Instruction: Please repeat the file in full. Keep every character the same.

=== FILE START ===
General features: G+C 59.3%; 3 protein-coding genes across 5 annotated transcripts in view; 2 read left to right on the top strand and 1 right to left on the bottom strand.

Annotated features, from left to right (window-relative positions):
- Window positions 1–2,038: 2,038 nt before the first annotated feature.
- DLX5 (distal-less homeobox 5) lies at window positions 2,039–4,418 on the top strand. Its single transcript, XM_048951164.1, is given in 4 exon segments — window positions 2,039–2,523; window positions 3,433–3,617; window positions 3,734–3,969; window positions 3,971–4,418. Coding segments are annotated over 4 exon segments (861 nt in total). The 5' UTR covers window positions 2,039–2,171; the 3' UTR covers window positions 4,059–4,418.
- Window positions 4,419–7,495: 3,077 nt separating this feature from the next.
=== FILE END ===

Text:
General features: G+C 59.3%; 3 protein-coding genes across 5 annotated transcripts in view; 2 read left to right on the top strand and 1 right to left on the bottom strand.

Annotated features, from left to right (window-relative positions):
- Window positions 1–2,038: 2,038 nt before the first annotated feature.
- DLX5 (distal-less homeobox 5) lies at window positions 2,039–4,418 on the top strand. Its single transcript, XM_048951164.1, is given in 4 exon segments — window positions 2,039–2,523; window positions 3,433–3,617; window positions 3,734–3,969; window positions 3,971–4,418. Coding segments are annotated over 4 exon segments (861 nt in total). The 5' UTR covers window positions 2,039–2,171; the 3' UTR covers window positions 4,059–4,418.
- Window positions 4,419–7,495: 3,077 nt separating this feature from the next.